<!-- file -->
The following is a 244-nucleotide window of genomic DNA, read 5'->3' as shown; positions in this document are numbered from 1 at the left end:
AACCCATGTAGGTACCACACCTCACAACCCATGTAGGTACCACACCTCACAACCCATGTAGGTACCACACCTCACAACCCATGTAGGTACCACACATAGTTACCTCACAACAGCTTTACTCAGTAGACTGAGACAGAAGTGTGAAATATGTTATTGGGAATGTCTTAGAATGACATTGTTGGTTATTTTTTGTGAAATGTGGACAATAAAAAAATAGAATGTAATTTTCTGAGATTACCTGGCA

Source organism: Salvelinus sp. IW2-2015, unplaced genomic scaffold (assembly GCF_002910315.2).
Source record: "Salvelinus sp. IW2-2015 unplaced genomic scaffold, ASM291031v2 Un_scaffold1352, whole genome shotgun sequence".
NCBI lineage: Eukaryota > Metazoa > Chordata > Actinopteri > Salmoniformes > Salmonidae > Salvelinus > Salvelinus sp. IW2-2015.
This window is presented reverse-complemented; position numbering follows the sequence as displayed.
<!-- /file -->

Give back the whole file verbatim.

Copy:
The following is a 244-nucleotide window of genomic DNA, read 5'->3' as shown; positions in this document are numbered from 1 at the left end:
AACCCATGTAGGTACCACACCTCACAACCCATGTAGGTACCACACCTCACAACCCATGTAGGTACCACACCTCACAACCCATGTAGGTACCACACATAGTTACCTCACAACAGCTTTACTCAGTAGACTGAGACAGAAGTGTGAAATATGTTATTGGGAATGTCTTAGAATGACATTGTTGGTTATTTTTTGTGAAATGTGGACAATAAAAAAATAGAATGTAATTTTCTGAGATTACCTGGCA

Source organism: Salvelinus sp. IW2-2015, unplaced genomic scaffold (assembly GCF_002910315.2).
Source record: "Salvelinus sp. IW2-2015 unplaced genomic scaffold, ASM291031v2 Un_scaffold1352, whole genome shotgun sequence".
NCBI lineage: Eukaryota > Metazoa > Chordata > Actinopteri > Salmoniformes > Salmonidae > Salvelinus > Salvelinus sp. IW2-2015.
This window is presented reverse-complemented; position numbering follows the sequence as displayed.